Member Blogs > Books Tell You WhyAlan Paton and Anti-Apartheid Writers

  • Fri, 19 Feb 2016 08:00:00    Permalink
    Alan Paton and Anti-Apartheid Writers

    "If you wrote a novel in South Africa which didn't concern the central issues, it wouldn't be worth publishing.” – Alan Paton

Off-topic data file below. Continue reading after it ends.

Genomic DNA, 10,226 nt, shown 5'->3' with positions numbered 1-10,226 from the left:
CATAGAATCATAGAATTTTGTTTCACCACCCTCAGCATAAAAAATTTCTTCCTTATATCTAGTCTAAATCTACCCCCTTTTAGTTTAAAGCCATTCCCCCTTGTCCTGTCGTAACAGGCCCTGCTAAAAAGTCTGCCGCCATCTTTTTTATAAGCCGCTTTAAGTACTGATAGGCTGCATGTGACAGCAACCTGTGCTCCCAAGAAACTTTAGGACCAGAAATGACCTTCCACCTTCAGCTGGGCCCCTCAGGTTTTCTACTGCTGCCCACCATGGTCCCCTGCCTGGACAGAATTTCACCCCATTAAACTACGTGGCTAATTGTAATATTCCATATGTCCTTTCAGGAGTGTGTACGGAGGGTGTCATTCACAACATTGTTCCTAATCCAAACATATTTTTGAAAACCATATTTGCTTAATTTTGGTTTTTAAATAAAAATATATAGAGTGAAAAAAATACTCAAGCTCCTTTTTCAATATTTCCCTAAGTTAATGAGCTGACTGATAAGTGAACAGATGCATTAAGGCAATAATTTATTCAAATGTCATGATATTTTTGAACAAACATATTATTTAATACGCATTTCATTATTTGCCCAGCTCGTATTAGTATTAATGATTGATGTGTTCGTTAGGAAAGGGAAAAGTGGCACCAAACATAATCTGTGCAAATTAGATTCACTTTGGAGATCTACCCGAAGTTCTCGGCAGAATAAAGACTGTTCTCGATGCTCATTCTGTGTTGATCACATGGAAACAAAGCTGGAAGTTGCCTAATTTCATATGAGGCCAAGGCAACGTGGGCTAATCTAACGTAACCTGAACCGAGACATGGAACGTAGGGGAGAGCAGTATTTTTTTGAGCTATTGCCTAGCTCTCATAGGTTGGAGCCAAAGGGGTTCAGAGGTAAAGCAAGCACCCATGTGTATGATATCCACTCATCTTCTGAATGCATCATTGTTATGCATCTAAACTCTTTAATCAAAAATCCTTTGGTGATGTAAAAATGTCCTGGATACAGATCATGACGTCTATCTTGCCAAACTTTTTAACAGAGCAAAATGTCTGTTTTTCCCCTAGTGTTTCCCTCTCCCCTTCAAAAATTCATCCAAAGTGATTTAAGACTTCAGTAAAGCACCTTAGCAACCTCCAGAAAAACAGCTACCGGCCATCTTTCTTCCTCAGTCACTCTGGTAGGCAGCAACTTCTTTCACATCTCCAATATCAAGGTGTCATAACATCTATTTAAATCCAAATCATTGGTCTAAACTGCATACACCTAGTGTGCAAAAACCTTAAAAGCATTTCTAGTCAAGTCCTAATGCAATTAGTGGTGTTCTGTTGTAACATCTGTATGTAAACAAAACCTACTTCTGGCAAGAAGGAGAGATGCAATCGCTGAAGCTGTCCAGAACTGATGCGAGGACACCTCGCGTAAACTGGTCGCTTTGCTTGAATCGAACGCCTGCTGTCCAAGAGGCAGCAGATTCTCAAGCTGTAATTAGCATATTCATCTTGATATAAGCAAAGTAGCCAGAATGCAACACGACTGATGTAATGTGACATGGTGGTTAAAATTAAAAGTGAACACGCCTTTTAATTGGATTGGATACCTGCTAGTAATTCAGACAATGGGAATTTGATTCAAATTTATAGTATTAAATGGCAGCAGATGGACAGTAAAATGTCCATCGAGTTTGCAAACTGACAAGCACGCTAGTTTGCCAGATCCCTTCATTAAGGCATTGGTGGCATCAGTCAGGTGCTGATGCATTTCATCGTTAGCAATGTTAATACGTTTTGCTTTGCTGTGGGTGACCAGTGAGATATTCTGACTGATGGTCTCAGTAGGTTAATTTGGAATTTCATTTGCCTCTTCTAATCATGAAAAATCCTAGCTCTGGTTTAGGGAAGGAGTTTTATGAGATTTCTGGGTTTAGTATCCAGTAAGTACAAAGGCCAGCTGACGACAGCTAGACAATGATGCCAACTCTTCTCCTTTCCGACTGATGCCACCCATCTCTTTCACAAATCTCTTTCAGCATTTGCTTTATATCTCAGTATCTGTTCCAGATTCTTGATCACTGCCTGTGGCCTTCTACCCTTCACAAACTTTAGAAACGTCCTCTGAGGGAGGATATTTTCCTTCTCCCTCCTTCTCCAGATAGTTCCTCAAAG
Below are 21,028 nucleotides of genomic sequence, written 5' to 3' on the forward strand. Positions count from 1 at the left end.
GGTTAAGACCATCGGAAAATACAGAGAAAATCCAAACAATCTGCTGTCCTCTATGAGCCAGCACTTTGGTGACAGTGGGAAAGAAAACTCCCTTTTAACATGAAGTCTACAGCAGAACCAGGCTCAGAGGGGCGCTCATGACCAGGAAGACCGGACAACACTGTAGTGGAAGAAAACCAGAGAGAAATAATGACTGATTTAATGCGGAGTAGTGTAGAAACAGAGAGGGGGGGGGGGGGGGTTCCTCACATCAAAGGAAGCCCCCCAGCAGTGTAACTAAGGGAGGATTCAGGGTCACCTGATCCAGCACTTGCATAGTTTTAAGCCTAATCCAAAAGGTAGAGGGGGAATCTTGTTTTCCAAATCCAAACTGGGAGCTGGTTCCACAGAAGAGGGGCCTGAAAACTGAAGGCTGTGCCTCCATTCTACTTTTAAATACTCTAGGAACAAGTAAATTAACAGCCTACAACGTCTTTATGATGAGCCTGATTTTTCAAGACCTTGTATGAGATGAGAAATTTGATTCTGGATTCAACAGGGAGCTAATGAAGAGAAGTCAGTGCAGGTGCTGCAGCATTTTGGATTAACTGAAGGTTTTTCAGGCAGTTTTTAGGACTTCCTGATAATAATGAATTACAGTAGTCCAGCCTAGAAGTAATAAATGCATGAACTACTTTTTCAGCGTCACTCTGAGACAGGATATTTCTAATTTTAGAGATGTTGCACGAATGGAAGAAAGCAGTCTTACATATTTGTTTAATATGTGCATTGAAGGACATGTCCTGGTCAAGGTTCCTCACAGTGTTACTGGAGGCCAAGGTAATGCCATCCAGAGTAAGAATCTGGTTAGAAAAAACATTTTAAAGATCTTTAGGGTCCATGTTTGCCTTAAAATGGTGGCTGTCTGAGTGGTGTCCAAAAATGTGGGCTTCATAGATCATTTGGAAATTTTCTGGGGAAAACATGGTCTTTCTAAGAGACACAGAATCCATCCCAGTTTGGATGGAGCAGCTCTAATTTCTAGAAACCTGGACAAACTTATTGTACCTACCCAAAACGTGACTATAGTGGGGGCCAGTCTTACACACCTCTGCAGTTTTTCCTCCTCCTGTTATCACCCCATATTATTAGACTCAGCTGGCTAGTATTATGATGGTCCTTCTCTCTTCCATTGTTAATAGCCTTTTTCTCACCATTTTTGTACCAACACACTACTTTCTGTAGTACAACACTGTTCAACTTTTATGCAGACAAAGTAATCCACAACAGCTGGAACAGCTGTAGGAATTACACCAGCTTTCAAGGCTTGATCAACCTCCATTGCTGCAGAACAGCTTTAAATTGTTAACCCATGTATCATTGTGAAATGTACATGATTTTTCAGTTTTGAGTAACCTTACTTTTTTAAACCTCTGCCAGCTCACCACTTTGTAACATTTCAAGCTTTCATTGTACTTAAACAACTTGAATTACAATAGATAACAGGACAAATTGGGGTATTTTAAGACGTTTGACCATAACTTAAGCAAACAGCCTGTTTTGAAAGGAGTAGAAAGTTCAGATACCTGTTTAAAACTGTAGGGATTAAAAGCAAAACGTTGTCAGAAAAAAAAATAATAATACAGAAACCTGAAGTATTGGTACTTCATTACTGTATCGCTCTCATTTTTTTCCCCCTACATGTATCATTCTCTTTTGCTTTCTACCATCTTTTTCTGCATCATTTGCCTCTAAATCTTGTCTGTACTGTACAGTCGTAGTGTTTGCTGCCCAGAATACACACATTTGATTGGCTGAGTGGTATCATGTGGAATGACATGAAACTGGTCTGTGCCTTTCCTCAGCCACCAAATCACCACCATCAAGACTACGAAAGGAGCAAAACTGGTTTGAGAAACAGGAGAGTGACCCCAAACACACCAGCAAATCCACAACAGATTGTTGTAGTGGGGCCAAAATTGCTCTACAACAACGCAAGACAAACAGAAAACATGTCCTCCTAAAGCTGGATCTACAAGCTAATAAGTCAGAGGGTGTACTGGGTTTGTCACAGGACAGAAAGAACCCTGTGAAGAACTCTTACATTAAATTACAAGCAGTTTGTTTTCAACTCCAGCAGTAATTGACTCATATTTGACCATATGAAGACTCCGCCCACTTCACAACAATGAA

It’s frequently said that history is written by the winners. When it comes to some of the great humanitarian causes of the last century, it often seems that the winners write most of the great literature, as well. In the case of the American Civil Rights Movement, for instance, the American canon was able to embrace such monumental works as Richard Wright’s Native Son (1940), James Baldwin’s Go Tell it on the Mountain (1953), and Ralph Ellison’s Invisible Man (1952). So too has the tradition of anti-apartheid writing in South Africa yielded not just powerful political statements, but some of the era’s most enduring pieces of writing. This powerful vein of protest literature gave the world Nobel Prize-winners J.M. Coetzee and Nadine Gordimer. It gave us Zakes Mda and Lewis Nkosi. And, crucially, it gave us Alan Paton.

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